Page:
Smart dust: sci-fi applications enabled by synthetic fiber and textiles technology

Joan Farrer

Research output: Contribution to journalArticlepeer-review


In the field of materials design research there is an increasing interest in an amalgamation of the disciplines of science, technology, engineering, and maths in order to focus upon smart fiber and textile innovation for human and environmental applications. What may seem sci-fi solutions for a raft of different problems have at the core innovative man-made textiles and technologies, and are becoming the zeitgeist of many international research and development sectors with the promise of as yet unknown applications and commercial opportunities. In 2007 Ohmatex's White Paper on Smart Textiles reported that in 2005 smart and interactive fabrics were worth US$340 million with a compound growth rate of 28.3 percent per year which became US$642 million in 2008 and has continued to rise. Today there is a paradigm shift in research activity due to technical developments in miniaturization at nano-scale, coupled with improved sensor networks and the creation of new composites to enable the creation of smart technologies for integration into soft engineering products for the body and the built environment. These innovations are enabled in many cases by traditional textile design thinking and product development such as the creation of synthetic nano fiber polymers, to incorporate ubiquitous computing into textiles which have immediate applications that include health-monitoring, active insulation, personal communication, environmental sensors, and security. The enhancement of integral nano-innovations such as self-cleaning, water repellence, thermal regulation, “breathability,” and materials that stiffen on impact or change shape are part of the textile future. Smart Dust is in this vanguard area, where the combination of synthetic textile polymer and pervasive and adaptive computing knowledge is emergent and highly technical in relation to applications. Here the objective is to move toward seamless invisible integration of technology, thereby producing products and services which are responsive to the external and human environment and which may ultimately contributing to wellbeing.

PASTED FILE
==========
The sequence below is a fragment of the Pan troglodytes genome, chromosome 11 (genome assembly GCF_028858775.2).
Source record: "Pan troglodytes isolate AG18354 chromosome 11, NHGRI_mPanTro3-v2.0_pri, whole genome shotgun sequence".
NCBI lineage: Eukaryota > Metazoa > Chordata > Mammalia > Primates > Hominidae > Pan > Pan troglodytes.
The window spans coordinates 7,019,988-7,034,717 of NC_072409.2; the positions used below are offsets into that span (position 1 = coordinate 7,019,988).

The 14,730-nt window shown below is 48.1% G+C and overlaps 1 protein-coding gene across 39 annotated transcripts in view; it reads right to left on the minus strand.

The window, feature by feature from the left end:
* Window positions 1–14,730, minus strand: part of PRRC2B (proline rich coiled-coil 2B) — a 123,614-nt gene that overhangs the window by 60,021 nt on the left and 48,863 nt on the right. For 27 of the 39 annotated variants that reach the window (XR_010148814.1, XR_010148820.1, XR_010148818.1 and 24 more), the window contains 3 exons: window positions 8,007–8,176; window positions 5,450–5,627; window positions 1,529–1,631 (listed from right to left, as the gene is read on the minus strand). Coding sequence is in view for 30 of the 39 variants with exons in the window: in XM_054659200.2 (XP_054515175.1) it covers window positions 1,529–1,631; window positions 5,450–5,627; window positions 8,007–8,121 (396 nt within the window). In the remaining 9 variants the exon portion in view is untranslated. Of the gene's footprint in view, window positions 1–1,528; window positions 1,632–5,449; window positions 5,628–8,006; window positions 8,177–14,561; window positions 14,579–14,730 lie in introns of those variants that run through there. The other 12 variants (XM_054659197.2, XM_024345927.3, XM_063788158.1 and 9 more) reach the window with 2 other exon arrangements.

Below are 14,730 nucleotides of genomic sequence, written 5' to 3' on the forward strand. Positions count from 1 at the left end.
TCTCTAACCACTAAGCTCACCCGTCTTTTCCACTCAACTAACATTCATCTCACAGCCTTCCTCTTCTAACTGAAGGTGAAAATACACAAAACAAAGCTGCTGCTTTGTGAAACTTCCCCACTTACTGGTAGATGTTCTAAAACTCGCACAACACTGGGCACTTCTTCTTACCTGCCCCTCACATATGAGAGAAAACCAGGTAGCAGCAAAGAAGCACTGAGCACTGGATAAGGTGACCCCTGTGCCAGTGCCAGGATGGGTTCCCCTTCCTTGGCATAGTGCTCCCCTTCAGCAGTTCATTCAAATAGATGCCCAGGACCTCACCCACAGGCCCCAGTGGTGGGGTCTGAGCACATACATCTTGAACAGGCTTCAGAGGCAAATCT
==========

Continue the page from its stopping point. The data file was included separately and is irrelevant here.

Original languageEnglish
Pages (from-to)342-347
Number of pages6
JournalTextile: Journal of Cloth and Culture
Issue number3
Publication statusPublished - Nov 2010


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